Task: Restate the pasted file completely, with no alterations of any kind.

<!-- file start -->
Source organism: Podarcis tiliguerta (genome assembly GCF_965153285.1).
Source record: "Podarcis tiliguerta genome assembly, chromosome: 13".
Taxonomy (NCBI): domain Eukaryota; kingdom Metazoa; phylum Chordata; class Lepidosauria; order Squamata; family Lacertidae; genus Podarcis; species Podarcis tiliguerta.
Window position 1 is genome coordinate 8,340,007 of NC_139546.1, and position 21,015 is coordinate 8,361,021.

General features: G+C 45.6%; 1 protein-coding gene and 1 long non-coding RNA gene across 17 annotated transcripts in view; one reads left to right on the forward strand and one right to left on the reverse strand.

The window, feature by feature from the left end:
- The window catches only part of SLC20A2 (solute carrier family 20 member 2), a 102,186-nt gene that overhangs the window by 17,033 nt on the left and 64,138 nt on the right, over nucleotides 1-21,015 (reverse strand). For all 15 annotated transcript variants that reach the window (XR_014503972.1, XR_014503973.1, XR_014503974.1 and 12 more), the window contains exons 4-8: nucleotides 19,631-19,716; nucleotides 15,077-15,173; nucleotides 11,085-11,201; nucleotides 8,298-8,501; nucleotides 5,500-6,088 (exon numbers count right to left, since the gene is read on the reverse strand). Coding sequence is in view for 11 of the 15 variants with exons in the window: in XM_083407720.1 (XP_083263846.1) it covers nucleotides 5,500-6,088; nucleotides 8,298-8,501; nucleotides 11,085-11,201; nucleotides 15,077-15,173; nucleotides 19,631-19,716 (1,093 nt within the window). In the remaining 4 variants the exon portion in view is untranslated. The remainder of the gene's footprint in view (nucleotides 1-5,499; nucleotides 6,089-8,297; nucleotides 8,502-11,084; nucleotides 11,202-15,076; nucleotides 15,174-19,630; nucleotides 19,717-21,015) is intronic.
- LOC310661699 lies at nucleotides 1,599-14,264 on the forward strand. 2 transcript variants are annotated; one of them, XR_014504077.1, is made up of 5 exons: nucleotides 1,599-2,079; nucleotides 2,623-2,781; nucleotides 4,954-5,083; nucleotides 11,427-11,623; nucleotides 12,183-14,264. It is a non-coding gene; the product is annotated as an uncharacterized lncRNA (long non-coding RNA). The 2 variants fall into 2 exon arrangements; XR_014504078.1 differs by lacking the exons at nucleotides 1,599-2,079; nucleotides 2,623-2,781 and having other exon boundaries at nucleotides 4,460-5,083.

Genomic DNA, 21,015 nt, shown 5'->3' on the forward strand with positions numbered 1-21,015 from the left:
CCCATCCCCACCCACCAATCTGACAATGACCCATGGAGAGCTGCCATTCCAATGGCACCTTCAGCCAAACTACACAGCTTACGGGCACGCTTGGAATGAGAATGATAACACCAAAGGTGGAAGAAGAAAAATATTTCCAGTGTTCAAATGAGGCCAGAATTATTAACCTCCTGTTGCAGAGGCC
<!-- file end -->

Source organism: Podarcis tiliguerta (genome assembly GCF_965153285.1).
Source record: "Podarcis tiliguerta genome assembly, chromosome: 13".
Taxonomy (NCBI): domain Eukaryota; kingdom Metazoa; phylum Chordata; class Lepidosauria; order Squamata; family Lacertidae; genus Podarcis; species Podarcis tiliguerta.
Window position 1 is genome coordinate 8,340,007 of NC_139546.1, and position 21,015 is coordinate 8,361,021.

General features: G+C 45.6%; 1 protein-coding gene and 1 long non-coding RNA gene across 17 annotated transcripts in view; one reads left to right on the forward strand and one right to left on the reverse strand.

The window, feature by feature from the left end:
- The window catches only part of SLC20A2 (solute carrier family 20 member 2), a 102,186-nt gene that overhangs the window by 17,033 nt on the left and 64,138 nt on the right, over nucleotides 1-21,015 (reverse strand). For all 15 annotated transcript variants that reach the window (XR_014503972.1, XR_014503973.1, XR_014503974.1 and 12 more), the window contains exons 4-8: nucleotides 19,631-19,716; nucleotides 15,077-15,173; nucleotides 11,085-11,201; nucleotides 8,298-8,501; nucleotides 5,500-6,088 (exon numbers count right to left, since the gene is read on the reverse strand). Coding sequence is in view for 11 of the 15 variants with exons in the window: in XM_083407720.1 (XP_083263846.1) it covers nucleotides 5,500-6,088; nucleotides 8,298-8,501; nucleotides 11,085-11,201; nucleotides 15,077-15,173; nucleotides 19,631-19,716 (1,093 nt within the window). In the remaining 4 variants the exon portion in view is untranslated. The remainder of the gene's footprint in view (nucleotides 1-5,499; nucleotides 6,089-8,297; nucleotides 8,502-11,084; nucleotides 11,202-15,076; nucleotides 15,174-19,630; nucleotides 19,717-21,015) is intronic.
- LOC310661699 lies at nucleotides 1,599-14,264 on the forward strand. 2 transcript variants are annotated; one of them, XR_014504077.1, is made up of 5 exons: nucleotides 1,599-2,079; nucleotides 2,623-2,781; nucleotides 4,954-5,083; nucleotides 11,427-11,623; nucleotides 12,183-14,264. It is a non-coding gene; the product is annotated as an uncharacterized lncRNA (long non-coding RNA). The 2 variants fall into 2 exon arrangements; XR_014504078.1 differs by lacking the exons at nucleotides 1,599-2,079; nucleotides 2,623-2,781 and having other exon boundaries at nucleotides 4,460-5,083.

Genomic DNA, 21,015 nt, shown 5'->3' on the forward strand with positions numbered 1-21,015 from the left:
CCCATCCCCACCCACCAATCTGACAATGACCCATGGAGAGCTGCCATTCCAATGGCACCTTCAGCCAAACTACACAGCTTACGGGCACGCTTGGAATGAGAATGATAACACCAAAGGTGGAAGAAGAAAAATATTTCCAGTGTTCAAATGAGGCCAGAATTATTAACCTCCTGTTGCAGAGGCC